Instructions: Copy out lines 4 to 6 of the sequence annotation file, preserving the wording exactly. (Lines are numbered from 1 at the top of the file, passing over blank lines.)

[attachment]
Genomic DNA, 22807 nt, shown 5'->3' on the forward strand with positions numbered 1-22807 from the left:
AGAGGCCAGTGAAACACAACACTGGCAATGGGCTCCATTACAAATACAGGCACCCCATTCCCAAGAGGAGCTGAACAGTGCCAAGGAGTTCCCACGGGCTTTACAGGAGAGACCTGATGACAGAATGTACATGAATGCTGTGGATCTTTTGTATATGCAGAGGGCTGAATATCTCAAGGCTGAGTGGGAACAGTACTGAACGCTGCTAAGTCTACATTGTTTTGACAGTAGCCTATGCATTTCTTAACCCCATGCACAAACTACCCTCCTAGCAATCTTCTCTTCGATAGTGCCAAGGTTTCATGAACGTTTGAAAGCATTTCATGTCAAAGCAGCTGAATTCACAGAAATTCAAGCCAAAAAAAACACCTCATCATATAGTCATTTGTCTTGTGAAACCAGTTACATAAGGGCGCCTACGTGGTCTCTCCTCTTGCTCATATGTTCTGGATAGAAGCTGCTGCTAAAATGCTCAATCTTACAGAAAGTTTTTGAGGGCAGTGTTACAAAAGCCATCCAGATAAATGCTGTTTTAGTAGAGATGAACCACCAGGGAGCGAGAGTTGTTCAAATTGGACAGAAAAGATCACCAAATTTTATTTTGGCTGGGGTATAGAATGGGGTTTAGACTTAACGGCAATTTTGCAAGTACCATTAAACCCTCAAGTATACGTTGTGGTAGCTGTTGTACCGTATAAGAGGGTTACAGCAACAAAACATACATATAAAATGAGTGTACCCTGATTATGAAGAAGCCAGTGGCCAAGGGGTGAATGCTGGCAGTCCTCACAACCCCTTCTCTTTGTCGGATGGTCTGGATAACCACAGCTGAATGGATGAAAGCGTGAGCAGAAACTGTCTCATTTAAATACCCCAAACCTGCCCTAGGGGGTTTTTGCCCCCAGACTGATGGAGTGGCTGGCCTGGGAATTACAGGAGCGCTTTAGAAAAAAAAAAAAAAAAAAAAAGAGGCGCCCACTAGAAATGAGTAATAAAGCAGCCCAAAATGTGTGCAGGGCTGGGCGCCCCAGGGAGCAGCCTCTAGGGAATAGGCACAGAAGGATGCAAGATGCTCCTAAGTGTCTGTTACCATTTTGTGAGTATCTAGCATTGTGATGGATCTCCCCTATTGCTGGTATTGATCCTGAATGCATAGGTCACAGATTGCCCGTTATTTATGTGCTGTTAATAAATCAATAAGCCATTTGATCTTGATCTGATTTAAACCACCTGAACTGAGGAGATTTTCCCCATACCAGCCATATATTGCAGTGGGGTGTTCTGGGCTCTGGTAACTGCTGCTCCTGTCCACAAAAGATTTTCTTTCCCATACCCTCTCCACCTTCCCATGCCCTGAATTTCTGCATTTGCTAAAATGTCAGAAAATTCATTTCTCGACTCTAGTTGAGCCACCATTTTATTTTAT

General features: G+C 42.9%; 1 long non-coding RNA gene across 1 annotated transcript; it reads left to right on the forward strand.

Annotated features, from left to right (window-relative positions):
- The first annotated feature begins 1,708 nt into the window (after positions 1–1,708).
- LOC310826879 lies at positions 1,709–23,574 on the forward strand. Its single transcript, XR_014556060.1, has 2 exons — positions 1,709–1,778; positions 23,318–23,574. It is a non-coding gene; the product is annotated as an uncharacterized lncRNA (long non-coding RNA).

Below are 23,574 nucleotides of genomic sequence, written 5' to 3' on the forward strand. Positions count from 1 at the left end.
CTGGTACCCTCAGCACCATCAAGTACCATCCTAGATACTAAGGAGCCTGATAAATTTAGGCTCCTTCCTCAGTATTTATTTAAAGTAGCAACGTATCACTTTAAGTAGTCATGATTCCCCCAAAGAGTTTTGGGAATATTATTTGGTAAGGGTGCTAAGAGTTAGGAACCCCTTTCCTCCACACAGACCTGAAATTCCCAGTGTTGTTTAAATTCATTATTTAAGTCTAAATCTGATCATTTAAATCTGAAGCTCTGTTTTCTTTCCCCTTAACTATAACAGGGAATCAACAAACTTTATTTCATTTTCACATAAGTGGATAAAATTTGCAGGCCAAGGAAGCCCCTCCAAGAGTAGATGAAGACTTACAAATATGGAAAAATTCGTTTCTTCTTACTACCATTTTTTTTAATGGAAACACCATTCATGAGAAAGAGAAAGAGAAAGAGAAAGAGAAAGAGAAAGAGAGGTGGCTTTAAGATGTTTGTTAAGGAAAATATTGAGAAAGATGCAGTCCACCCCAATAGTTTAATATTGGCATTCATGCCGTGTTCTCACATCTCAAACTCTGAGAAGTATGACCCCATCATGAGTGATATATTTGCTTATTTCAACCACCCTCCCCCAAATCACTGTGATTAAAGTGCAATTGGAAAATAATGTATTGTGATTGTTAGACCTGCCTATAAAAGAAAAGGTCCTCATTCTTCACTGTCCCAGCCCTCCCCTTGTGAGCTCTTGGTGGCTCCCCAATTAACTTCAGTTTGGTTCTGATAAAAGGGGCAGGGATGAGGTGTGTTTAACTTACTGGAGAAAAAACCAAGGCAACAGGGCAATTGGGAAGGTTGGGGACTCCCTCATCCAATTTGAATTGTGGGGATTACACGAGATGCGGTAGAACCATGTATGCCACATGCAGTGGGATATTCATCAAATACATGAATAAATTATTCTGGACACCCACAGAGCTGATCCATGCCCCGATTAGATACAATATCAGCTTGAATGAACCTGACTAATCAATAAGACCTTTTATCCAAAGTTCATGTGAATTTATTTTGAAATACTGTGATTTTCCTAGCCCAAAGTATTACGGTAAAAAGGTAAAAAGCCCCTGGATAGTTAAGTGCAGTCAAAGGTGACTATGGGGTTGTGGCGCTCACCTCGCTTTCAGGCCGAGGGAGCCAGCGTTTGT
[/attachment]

Annotated features, from left to right (window-relative positions):
- The first annotated feature begins 1,708 nt into the window (after positions 1–1,708).
- LOC310826879 lies at positions 1,709–23,574 on the forward strand. Its single transcript, XR_014556060.1, has 2 exons — positions 1,709–1,778; positions 23,318–23,574. It is a non-coding gene; the product is annotated as an uncharacterized lncRNA (long non-coding RNA).